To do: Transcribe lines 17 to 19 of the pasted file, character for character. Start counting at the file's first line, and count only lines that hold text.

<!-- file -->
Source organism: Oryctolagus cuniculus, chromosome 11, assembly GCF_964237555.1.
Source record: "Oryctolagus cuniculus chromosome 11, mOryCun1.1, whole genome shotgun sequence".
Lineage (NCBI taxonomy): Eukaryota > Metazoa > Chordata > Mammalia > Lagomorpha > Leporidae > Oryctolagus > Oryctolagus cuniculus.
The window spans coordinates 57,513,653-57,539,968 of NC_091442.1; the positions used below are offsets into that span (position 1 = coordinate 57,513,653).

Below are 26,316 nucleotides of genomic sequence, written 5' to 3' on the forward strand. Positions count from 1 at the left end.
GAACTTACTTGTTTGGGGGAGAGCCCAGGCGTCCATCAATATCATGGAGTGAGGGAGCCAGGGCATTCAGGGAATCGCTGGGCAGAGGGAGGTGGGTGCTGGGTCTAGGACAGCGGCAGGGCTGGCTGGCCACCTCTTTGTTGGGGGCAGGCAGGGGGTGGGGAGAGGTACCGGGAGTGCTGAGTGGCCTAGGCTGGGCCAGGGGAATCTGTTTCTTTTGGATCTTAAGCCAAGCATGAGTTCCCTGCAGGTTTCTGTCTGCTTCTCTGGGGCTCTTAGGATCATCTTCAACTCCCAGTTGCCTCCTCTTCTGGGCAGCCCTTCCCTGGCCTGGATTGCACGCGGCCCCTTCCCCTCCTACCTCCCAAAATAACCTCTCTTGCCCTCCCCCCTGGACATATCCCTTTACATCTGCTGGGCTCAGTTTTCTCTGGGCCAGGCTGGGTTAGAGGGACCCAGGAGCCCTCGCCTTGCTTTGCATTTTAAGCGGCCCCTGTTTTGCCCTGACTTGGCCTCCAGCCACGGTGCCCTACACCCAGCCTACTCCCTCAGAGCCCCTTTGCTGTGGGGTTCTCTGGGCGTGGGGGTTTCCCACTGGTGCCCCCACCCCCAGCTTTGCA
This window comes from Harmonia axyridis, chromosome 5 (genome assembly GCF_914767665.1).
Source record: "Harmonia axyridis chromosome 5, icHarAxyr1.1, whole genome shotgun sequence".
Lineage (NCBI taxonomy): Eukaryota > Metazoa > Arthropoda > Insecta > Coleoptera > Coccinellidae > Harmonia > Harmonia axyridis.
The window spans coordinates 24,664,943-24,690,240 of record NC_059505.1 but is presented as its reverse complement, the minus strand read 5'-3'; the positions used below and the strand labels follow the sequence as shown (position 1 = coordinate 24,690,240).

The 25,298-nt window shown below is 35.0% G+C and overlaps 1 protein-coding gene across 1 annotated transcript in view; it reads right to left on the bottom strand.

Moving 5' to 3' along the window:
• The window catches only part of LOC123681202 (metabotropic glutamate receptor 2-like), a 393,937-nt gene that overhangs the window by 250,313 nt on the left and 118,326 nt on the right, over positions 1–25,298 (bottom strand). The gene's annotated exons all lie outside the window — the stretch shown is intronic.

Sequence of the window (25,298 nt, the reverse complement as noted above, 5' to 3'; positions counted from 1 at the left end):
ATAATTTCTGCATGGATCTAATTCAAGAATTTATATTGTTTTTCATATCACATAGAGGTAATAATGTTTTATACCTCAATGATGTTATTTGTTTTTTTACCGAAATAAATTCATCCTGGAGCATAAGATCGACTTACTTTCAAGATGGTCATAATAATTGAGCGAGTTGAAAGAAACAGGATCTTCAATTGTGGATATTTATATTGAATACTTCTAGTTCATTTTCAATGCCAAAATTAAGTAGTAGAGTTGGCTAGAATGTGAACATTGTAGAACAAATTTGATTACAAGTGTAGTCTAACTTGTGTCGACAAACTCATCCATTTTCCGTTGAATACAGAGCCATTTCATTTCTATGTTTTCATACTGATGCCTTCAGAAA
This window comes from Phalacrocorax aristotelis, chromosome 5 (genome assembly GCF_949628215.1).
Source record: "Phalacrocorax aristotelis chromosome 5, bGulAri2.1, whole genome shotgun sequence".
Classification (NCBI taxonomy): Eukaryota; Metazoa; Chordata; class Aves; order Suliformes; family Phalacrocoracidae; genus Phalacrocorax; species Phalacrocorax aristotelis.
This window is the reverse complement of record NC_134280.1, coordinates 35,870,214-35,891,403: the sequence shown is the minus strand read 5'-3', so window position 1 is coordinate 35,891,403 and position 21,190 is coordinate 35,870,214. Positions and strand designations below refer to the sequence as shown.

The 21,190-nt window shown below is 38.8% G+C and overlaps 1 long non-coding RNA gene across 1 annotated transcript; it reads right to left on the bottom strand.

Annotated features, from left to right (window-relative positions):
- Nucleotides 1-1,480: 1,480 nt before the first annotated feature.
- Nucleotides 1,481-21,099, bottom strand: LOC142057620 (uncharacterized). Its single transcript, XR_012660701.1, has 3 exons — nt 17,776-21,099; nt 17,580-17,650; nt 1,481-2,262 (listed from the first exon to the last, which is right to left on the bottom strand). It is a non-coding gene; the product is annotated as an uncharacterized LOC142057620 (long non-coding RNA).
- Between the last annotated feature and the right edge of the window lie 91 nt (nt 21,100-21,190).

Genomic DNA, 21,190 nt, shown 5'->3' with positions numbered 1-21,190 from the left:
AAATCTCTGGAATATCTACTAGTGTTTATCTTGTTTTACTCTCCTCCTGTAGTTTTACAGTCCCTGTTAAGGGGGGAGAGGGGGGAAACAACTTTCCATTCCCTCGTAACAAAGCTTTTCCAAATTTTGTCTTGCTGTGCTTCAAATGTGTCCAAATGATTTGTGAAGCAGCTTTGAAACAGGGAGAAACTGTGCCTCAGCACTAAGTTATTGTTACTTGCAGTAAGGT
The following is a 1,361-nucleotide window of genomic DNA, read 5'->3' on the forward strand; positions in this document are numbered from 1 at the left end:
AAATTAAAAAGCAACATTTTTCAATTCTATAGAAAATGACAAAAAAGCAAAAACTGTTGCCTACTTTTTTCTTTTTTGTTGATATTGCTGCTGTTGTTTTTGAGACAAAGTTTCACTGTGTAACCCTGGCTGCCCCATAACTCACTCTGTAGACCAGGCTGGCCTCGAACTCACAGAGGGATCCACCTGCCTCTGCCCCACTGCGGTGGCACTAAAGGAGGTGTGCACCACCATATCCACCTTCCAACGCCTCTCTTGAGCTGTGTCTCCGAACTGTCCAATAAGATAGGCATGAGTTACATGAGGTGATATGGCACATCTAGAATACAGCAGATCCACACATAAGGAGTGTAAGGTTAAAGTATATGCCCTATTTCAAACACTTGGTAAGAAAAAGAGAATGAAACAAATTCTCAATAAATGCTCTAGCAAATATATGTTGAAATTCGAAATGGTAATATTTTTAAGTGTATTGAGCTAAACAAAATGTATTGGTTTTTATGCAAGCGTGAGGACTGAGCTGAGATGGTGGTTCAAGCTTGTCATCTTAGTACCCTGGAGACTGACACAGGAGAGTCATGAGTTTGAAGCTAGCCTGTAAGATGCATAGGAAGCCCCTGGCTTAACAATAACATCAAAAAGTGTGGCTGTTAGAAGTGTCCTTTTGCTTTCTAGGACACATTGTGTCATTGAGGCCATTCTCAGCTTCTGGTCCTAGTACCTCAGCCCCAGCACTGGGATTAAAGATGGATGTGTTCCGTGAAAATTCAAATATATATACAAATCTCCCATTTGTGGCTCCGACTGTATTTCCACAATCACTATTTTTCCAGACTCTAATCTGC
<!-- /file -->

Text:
Source record: "Phalacrocorax aristotelis chromosome 5, bGulAri2.1, whole genome shotgun sequence".
Classification (NCBI taxonomy): Eukaryota; Metazoa; Chordata; class Aves; order Suliformes; family Phalacrocoracidae; genus Phalacrocorax; species Phalacrocorax aristotelis.
This window is the reverse complement of record NC_134280.1, coordinates 35,870,214-35,891,403: the sequence shown is the minus strand read 5'-3', so window position 1 is coordinate 35,891,403 and position 21,190 is coordinate 35,870,214. Positions and strand designations below refer to the sequence as shown.